Research: Little Miss Sunshine and Shot Essay

Submitted By Bubbles1995
Words: 809
Pages: 4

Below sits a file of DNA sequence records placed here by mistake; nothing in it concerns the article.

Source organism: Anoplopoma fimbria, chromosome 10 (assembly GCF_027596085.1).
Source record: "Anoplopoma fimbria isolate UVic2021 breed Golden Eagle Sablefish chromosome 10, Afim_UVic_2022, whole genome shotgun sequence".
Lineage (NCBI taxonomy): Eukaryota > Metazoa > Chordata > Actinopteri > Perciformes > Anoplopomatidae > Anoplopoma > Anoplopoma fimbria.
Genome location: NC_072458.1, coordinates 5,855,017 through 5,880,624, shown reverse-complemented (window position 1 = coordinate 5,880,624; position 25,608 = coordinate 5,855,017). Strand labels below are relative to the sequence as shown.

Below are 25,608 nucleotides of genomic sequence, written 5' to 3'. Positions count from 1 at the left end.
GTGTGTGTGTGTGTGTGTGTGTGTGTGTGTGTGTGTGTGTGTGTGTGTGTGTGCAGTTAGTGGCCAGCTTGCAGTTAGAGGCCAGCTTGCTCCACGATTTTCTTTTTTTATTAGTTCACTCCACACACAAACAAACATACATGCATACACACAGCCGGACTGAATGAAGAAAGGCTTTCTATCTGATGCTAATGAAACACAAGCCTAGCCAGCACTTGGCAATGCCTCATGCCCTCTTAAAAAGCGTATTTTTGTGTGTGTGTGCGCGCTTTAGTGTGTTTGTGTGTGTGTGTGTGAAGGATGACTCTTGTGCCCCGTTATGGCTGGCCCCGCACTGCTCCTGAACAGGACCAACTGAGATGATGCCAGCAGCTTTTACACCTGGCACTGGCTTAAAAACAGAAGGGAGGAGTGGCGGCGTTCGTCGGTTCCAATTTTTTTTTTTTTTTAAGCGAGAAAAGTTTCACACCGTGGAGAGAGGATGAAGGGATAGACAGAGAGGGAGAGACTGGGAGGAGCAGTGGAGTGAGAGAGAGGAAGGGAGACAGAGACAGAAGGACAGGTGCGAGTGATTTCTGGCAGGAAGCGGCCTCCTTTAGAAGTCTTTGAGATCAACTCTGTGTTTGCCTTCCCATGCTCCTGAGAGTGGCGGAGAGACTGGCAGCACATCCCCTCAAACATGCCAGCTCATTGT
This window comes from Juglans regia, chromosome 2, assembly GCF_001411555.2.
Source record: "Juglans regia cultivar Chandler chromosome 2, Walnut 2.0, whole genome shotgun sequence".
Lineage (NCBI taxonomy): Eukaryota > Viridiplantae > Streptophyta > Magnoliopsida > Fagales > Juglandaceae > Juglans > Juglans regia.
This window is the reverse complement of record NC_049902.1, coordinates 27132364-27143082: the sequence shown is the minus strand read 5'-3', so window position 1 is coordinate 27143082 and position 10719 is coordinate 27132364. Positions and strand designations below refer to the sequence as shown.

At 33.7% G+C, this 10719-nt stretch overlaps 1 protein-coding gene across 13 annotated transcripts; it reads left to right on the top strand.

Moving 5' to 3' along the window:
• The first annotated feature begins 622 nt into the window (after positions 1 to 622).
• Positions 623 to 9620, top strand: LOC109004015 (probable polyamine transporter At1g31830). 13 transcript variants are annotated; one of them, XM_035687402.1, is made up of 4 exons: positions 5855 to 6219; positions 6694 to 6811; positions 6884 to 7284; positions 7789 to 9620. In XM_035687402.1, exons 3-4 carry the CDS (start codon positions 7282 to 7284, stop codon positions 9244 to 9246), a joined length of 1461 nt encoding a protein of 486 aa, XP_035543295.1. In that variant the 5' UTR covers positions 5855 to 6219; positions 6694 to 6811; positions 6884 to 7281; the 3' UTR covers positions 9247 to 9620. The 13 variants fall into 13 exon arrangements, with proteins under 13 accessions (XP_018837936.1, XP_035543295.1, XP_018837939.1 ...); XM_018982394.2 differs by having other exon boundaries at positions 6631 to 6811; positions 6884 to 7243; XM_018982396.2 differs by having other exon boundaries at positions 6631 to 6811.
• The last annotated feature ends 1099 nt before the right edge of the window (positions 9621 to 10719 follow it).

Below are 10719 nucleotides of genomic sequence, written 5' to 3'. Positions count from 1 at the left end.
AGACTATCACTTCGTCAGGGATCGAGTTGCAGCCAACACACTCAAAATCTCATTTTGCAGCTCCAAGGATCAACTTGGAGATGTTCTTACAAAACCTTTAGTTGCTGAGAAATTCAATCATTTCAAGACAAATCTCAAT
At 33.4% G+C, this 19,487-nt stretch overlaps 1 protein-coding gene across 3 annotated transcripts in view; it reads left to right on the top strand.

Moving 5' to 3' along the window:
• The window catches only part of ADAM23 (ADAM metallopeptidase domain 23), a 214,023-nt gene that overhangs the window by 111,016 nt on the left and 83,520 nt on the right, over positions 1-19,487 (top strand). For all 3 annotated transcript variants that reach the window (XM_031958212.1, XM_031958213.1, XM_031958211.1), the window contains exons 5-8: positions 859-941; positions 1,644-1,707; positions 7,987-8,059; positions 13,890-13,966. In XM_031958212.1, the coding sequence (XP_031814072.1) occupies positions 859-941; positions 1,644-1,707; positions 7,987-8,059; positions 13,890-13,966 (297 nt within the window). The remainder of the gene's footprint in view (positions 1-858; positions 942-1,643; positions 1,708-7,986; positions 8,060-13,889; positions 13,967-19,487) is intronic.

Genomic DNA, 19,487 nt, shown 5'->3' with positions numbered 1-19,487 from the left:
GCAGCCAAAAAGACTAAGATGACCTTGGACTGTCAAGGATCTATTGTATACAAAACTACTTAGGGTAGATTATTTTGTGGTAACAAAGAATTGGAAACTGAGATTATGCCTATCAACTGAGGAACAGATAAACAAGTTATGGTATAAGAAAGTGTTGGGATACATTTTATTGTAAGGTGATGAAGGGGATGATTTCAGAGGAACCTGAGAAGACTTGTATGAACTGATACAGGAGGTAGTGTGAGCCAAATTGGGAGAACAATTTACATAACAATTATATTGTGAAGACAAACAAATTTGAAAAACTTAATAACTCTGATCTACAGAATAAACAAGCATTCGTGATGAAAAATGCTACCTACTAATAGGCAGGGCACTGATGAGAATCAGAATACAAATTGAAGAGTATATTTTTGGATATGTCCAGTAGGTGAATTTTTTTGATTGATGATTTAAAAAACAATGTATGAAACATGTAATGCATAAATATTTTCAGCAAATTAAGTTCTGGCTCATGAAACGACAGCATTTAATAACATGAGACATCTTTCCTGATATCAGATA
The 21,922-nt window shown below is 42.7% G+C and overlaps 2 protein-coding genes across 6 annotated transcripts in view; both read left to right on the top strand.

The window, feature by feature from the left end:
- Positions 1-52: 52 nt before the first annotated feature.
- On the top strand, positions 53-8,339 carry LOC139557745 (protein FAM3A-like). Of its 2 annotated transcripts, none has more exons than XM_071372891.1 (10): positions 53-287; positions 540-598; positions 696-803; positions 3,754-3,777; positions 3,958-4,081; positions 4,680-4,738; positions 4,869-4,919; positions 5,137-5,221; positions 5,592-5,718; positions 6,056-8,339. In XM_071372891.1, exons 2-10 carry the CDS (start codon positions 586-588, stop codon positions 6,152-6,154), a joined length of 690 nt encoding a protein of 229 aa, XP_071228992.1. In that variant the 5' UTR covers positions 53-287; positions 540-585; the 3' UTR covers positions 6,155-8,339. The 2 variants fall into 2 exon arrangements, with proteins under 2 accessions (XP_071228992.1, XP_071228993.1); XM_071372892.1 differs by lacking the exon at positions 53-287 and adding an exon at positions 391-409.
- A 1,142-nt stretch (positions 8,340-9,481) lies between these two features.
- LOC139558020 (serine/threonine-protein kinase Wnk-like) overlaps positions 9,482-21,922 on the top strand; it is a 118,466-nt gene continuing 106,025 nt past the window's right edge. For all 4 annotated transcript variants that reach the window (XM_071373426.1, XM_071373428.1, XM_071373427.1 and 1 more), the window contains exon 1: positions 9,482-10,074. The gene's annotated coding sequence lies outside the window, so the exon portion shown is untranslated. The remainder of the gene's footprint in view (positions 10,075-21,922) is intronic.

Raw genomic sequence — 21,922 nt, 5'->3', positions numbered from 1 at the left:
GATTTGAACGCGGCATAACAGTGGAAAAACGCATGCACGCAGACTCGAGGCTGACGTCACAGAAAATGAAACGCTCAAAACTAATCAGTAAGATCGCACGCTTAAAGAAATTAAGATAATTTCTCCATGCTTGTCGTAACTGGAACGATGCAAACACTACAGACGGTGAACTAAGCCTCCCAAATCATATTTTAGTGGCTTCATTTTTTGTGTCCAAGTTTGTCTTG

The irony of the entire film is clearly demonstrated through the opening sequence, for each scene introducing its main character includes sort of contradiction or conflict between meaning and action. The film begins with an extreme close-up of the little girl’s eyes; she is watching TV as an announcer is about to declare the winner of the Miss America pageant. The scene cuts back and forth alternating between shots of the protagonist, Olive Hoover, and the television showing two glamorous beauty queens. The shot of the protagonist grows wider after each jump cut showing the little’s girls appearance. The more you see the girl, the more the irony becomes evident because of the contrast between the two shots; you have a shot of an overweight six year old with a goofy clothes and a shot of two twenty-something beautiful women with big hair and glitzy jewelry. The next scene introduces the girl’s father Richard Hoover who begins a motivational speech about how to become a winner. An Inspirational song by DeVotchKa plays in the background, the scene is motivational and the father seems to be directly speaking to his daughter, trying to inspire her to become a beauty queen. Slowly as his “9-Step Program to be a Winner” speech ends, the shot expands, and cuts to the crowd as the lights go on. There are merely 4 students gathered in an assembly hall listening to his speech, beginning to show the audience that Olive isn’t the only one trying to be someone that she is not, and that this film is less of a comedy but more of a dark comedy. Next comes the scene introducing Dwayne Hoover. There is a close-up of Dwayne is lifting weights followed by a medium shot of the teen’s skinny pale arms lifting small weights. The boy is a skinny pale teenager with black hair, and looks like an emo. This choice in costume evokes irony; a teenage boy who looks like a skateboarder rather than a jock is trying to look like a fit athlete. Next comes the scene introducing the grandfather of the family; there is a close-up of a pair of hands locking a door and opening a fanny pack on his waist. The without knowing the age of the man doing so, he pulls out a vial of cocaine and snorts a line. As the shot expands, we come to know that this man is in his seventies, again ironic because he is acting like a young man, instead of an older man watching out for his health. The next shot introduces the mother of the family, Sheryl Hoover, who seems frantically driving a car while on the phone. The irony in this shot is not in the mise-en-scene but the dialogue. She is smoking a cigarette and talking to her husband Richard, and then says “…no I’m not smoking!”. The last shot of the introductory sequence, the most important in my opinion, is the shot including the film’s title. At this point the mise-en-scene gives away the true nature of the